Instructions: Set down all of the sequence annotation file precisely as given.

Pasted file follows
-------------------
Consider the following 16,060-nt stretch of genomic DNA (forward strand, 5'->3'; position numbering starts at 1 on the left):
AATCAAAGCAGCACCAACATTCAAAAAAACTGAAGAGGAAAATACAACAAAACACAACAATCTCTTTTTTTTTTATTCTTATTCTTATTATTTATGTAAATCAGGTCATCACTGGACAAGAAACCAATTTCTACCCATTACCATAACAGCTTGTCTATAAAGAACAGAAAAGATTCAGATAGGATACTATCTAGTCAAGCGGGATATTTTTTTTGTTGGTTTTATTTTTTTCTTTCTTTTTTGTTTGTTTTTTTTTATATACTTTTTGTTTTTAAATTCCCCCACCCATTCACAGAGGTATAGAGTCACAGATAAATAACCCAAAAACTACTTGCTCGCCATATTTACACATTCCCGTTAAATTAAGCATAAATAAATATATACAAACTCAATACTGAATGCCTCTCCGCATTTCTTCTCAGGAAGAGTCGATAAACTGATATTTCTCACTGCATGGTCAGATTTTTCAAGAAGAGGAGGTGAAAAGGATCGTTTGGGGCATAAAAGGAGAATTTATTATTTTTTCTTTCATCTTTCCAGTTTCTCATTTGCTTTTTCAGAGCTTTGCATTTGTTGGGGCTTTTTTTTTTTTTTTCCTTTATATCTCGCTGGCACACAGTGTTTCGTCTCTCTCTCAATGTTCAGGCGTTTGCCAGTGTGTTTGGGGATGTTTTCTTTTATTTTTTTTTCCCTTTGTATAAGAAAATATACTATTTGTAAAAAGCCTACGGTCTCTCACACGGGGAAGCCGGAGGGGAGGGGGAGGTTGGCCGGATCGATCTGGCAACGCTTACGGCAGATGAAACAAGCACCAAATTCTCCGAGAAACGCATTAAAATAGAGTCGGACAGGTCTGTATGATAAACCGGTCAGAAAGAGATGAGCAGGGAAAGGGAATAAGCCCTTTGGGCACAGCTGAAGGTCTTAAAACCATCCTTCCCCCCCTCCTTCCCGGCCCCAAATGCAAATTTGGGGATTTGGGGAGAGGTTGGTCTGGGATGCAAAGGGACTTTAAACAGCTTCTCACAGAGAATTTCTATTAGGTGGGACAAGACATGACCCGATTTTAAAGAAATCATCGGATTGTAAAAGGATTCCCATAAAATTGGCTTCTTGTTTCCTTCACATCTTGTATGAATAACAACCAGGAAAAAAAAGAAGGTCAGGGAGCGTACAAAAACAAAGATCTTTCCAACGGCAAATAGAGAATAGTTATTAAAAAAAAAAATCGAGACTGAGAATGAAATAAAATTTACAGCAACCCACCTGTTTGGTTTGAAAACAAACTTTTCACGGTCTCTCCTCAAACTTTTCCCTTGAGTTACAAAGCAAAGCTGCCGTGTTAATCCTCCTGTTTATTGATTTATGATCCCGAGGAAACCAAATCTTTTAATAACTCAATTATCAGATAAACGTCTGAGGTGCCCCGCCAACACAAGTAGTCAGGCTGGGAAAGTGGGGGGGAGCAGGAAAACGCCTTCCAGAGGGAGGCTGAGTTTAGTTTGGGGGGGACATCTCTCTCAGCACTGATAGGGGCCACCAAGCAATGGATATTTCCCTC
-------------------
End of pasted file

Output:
Consider the following 16,060-nt stretch of genomic DNA (forward strand, 5'->3'; position numbering starts at 1 on the left):
AATCAAAGCAGCACCAACATTCAAAAAAACTGAAGAGGAAAATACAACAAAACACAACAATCTCTTTTTTTTTTATTCTTATTCTTATTATTTATGTAAATCAGGTCATCACTGGACAAGAAACCAATTTCTACCCATTACCATAACAGCTTGTCTATAAAGAACAGAAAAGATTCAGATAGGATACTATCTAGTCAAGCGGGATATTTTTTTTGTTGGTTTTATTTTTTTCTTTCTTTTTTGTTTGTTTTTTTTTATATACTTTTTGTTTTTAAATTCCCCCACCCATTCACAGAGGTATAGAGTCACAGATAAATAACCCAAAAACTACTTGCTCGCCATATTTACACATTCCCGTTAAATTAAGCATAAATAAATATATACAAACTCAATACTGAATGCCTCTCCGCATTTCTTCTCAGGAAGAGTCGATAAACTGATATTTCTCACTGCATGGTCAGATTTTTCAAGAAGAGGAGGTGAAAAGGATCGTTTGGGGCATAAAAGGAGAATTTATTATTTTTTCTTTCATCTTTCCAGTTTCTCATTTGCTTTTTCAGAGCTTTGCATTTGTTGGGGCTTTTTTTTTTTTTTTCCTTTATATCTCGCTGGCACACAGTGTTTCGTCTCTCTCTCAATGTTCAGGCGTTTGCCAGTGTGTTTGGGGATGTTTTCTTTTATTTTTTTTTCCCTTTGTATAAGAAAATATACTATTTGTAAAAAGCCTACGGTCTCTCACACGGGGAAGCCGGAGGGGAGGGGGAGGTTGGCCGGATCGATCTGGCAACGCTTACGGCAGATGAAACAAGCACCAAATTCTCCGAGAAACGCATTAAAATAGAGTCGGACAGGTCTGTATGATAAACCGGTCAGAAAGAGATGAGCAGGGAAAGGGAATAAGCCCTTTGGGCACAGCTGAAGGTCTTAAAACCATCCTTCCCCCCCTCCTTCCCGGCCCCAAATGCAAATTTGGGGATTTGGGGAGAGGTTGGTCTGGGATGCAAAGGGACTTTAAACAGCTTCTCACAGAGAATTTCTATTAGGTGGGACAAGACATGACCCGATTTTAAAGAAATCATCGGATTGTAAAAGGATTCCCATAAAATTGGCTTCTTGTTTCCTTCACATCTTGTATGAATAACAACCAGGAAAAAAAAGAAGGTCAGGGAGCGTACAAAAACAAAGATCTTTCCAACGGCAAATAGAGAATAGTTATTAAAAAAAAAAATCGAGACTGAGAATGAAATAAAATTTACAGCAACCCACCTGTTTGGTTTGAAAACAAACTTTTCACGGTCTCTCCTCAAACTTTTCCCTTGAGTTACAAAGCAAAGCTGCCGTGTTAATCCTCCTGTTTATTGATTTATGATCCCGAGGAAACCAAATCTTTTAATAACTCAATTATCAGATAAACGTCTGAGGTGCCCCGCCAACACAAGTAGTCAGGCTGGGAAAGTGGGGGGGAGCAGGAAAACGCCTTCCAGAGGGAGGCTGAGTTTAGTTTGGGGGGGACATCTCTCTCAGCACTGATAGGGGCCACCAAGCAATGGATATTTCCCTC